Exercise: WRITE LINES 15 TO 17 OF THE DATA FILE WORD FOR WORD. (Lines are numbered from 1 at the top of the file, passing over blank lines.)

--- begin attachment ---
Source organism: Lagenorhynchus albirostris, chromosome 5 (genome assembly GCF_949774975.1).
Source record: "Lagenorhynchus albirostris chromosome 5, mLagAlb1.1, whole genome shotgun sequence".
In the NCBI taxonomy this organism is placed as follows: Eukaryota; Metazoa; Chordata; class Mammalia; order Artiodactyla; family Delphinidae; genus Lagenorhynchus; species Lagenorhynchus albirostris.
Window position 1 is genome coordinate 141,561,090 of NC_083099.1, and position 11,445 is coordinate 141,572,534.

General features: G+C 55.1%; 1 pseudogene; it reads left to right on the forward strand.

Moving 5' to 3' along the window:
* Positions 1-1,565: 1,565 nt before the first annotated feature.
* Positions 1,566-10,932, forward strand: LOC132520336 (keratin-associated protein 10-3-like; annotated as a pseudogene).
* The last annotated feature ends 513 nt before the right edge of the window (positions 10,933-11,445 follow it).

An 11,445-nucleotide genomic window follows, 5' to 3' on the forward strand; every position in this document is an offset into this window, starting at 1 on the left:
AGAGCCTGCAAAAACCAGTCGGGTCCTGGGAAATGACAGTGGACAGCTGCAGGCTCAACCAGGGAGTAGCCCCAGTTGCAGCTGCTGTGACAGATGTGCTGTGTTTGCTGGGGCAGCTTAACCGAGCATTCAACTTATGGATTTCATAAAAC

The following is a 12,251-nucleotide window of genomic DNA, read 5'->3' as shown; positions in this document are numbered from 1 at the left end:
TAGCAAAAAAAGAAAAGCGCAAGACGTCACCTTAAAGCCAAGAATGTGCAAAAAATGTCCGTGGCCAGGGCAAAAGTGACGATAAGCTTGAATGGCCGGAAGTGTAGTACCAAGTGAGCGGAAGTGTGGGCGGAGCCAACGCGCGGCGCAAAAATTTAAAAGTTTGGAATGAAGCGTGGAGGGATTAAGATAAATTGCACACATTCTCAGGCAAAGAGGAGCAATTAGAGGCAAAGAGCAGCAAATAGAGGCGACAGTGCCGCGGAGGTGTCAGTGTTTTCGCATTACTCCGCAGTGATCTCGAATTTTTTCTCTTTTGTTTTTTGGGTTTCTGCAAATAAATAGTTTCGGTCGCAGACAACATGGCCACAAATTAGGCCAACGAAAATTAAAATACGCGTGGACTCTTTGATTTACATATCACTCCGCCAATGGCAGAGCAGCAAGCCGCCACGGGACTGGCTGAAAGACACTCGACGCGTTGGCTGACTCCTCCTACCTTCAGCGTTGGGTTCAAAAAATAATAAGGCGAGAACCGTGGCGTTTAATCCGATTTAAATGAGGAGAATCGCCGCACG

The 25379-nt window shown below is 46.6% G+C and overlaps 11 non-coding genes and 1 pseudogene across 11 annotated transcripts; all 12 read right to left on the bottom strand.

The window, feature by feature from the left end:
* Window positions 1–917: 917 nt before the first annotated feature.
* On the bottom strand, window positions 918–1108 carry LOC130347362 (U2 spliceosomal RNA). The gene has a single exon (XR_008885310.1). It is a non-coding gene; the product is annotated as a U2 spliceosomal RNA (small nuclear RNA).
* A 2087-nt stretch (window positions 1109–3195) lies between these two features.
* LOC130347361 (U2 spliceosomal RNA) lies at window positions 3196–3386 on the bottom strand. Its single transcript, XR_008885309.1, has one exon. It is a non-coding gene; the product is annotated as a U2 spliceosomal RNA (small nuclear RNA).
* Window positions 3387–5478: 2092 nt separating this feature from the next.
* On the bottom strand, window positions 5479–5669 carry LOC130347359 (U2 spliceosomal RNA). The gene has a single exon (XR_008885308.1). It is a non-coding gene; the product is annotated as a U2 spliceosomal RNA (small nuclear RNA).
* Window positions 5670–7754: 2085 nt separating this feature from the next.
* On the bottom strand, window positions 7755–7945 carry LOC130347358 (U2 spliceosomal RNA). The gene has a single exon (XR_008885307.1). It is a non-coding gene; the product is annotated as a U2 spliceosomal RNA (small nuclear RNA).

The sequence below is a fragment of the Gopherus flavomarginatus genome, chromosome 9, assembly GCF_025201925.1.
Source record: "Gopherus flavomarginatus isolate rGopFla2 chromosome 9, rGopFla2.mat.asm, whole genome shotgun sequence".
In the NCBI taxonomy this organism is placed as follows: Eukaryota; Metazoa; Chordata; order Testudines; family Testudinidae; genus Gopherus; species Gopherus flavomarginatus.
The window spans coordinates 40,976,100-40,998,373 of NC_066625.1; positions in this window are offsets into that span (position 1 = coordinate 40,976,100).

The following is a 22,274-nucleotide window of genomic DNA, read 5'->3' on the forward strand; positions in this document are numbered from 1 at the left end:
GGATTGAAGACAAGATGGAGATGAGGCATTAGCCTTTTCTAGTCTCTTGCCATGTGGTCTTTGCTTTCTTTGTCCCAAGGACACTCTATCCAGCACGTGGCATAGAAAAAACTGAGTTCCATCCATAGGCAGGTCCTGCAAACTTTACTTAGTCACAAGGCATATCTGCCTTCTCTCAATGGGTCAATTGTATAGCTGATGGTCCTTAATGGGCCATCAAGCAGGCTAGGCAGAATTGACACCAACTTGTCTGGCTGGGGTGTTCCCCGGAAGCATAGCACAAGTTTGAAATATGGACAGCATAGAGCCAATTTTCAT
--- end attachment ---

The window, feature by feature from the left end:
* Window positions 1–917: 917 nt before the first annotated feature.
* On the bottom strand, window positions 918–1108 carry LOC130347362 (U2 spliceosomal RNA). The gene has a single exon (XR_008885310.1). It is a non-coding gene; the product is annotated as a U2 spliceosomal RNA (small nuclear RNA).